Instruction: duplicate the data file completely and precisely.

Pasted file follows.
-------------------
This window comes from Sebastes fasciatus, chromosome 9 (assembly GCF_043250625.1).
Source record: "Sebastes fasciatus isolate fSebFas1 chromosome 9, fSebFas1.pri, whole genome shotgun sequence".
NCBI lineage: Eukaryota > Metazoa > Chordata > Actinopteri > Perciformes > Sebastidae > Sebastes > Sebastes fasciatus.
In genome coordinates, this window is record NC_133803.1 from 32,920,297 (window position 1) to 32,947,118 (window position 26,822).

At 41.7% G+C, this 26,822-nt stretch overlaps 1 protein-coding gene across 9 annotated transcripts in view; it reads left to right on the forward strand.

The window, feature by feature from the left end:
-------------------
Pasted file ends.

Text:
This window comes from Sebastes fasciatus, chromosome 9 (assembly GCF_043250625.1).
Source record: "Sebastes fasciatus isolate fSebFas1 chromosome 9, fSebFas1.pri, whole genome shotgun sequence".
NCBI lineage: Eukaryota > Metazoa > Chordata > Actinopteri > Perciformes > Sebastidae > Sebastes > Sebastes fasciatus.
In genome coordinates, this window is record NC_133803.1 from 32,920,297 (window position 1) to 32,947,118 (window position 26,822).

At 41.7% G+C, this 26,822-nt stretch overlaps 1 protein-coding gene across 9 annotated transcripts in view; it reads left to right on the forward strand.

The window, feature by feature from the left end: